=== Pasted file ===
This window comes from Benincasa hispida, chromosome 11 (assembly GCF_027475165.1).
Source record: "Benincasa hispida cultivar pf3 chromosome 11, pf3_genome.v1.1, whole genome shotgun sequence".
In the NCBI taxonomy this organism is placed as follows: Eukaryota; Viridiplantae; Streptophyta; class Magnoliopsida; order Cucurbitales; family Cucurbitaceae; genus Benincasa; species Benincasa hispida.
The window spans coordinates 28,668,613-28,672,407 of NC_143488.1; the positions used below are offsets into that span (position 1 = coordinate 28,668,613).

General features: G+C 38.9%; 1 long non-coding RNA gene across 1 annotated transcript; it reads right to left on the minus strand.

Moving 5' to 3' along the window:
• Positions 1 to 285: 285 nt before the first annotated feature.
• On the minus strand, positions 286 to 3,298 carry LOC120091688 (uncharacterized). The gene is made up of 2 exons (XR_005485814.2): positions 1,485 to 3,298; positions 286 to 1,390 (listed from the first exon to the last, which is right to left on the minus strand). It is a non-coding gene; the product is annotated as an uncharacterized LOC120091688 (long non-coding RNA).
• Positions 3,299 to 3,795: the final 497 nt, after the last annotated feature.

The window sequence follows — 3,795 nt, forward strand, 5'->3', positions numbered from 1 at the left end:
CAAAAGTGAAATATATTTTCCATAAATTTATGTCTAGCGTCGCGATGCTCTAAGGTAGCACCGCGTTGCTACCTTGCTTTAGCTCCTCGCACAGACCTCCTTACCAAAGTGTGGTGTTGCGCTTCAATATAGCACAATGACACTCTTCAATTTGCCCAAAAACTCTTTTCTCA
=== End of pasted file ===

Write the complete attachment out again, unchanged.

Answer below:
This window comes from Benincasa hispida, chromosome 11 (assembly GCF_027475165.1).
Source record: "Benincasa hispida cultivar pf3 chromosome 11, pf3_genome.v1.1, whole genome shotgun sequence".
In the NCBI taxonomy this organism is placed as follows: Eukaryota; Viridiplantae; Streptophyta; class Magnoliopsida; order Cucurbitales; family Cucurbitaceae; genus Benincasa; species Benincasa hispida.
The window spans coordinates 28,668,613-28,672,407 of NC_143488.1; the positions used below are offsets into that span (position 1 = coordinate 28,668,613).

General features: G+C 38.9%; 1 long non-coding RNA gene across 1 annotated transcript; it reads right to left on the minus strand.

Moving 5' to 3' along the window:
• Positions 1 to 285: 285 nt before the first annotated feature.
• On the minus strand, positions 286 to 3,298 carry LOC120091688 (uncharacterized). The gene is made up of 2 exons (XR_005485814.2): positions 1,485 to 3,298; positions 286 to 1,390 (listed from the first exon to the last, which is right to left on the minus strand). It is a non-coding gene; the product is annotated as an uncharacterized LOC120091688 (long non-coding RNA).
• Positions 3,299 to 3,795: the final 497 nt, after the last annotated feature.

The window sequence follows — 3,795 nt, forward strand, 5'->3', positions numbered from 1 at the left end:
CAAAAGTGAAATATATTTTCCATAAATTTATGTCTAGCGTCGCGATGCTCTAAGGTAGCACCGCGTTGCTACCTTGCTTTAGCTCCTCGCACAGACCTCCTTACCAAAGTGTGGTGTTGCGCTTCAATATAGCACAATGACACTCTTCAATTTGCCCAAAAACTCTTTTCTCA